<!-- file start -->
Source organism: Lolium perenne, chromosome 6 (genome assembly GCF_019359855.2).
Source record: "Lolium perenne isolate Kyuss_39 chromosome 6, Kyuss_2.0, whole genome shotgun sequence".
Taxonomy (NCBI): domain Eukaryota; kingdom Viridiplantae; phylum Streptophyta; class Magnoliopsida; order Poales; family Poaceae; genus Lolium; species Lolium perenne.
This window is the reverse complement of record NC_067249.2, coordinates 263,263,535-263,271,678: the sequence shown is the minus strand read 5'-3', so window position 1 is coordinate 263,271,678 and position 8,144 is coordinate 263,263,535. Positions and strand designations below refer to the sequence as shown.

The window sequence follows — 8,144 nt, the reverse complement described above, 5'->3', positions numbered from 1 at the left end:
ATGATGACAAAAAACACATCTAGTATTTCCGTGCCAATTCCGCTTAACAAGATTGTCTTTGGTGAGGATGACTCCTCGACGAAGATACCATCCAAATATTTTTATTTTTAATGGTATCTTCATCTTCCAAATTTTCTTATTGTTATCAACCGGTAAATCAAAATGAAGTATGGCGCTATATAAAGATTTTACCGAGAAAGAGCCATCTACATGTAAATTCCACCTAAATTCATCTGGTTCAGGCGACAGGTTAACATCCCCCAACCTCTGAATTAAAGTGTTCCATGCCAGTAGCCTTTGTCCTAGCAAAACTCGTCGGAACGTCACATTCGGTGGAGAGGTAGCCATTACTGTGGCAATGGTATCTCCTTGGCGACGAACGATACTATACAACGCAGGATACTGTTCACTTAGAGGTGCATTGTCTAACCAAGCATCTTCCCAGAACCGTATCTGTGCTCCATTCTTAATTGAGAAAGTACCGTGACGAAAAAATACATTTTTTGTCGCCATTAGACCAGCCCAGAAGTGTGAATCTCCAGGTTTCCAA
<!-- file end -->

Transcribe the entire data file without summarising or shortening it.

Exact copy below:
Source organism: Lolium perenne, chromosome 6 (genome assembly GCF_019359855.2).
Source record: "Lolium perenne isolate Kyuss_39 chromosome 6, Kyuss_2.0, whole genome shotgun sequence".
Taxonomy (NCBI): domain Eukaryota; kingdom Viridiplantae; phylum Streptophyta; class Magnoliopsida; order Poales; family Poaceae; genus Lolium; species Lolium perenne.
This window is the reverse complement of record NC_067249.2, coordinates 263,263,535-263,271,678: the sequence shown is the minus strand read 5'-3', so window position 1 is coordinate 263,271,678 and position 8,144 is coordinate 263,263,535. Positions and strand designations below refer to the sequence as shown.

The window sequence follows — 8,144 nt, the reverse complement described above, 5'->3', positions numbered from 1 at the left end:
ATGATGACAAAAAACACATCTAGTATTTCCGTGCCAATTCCGCTTAACAAGATTGTCTTTGGTGAGGATGACTCCTCGACGAAGATACCATCCAAATATTTTTATTTTTAATGGTATCTTCATCTTCCAAATTTTCTTATTGTTATCAACCGGTAAATCAAAATGAAGTATGGCGCTATATAAAGATTTTACCGAGAAAGAGCCATCTACATGTAAATTCCACCTAAATTCATCTGGTTCAGGCGACAGGTTAACATCCCCCAACCTCTGAATTAAAGTGTTCCATGCCAGTAGCCTTTGTCCTAGCAAAACTCGTCGGAACGTCACATTCGGTGGAGAGGTAGCCATTACTGTGGCAATGGTATCTCCTTGGCGACGAACGATACTATACAACGCAGGATACTGTTCACTTAGAGGTGCATTGTCTAACCAAGCATCTTCCCAGAACCGTATCTGTGCTCCATTCTTAATTGAGAAAGTACCGTGACGAAAAAATACATTTTTTGTCGCCATTAGACCAGCCCAGAAGTGTGAATCTCCAGGTTTCCAA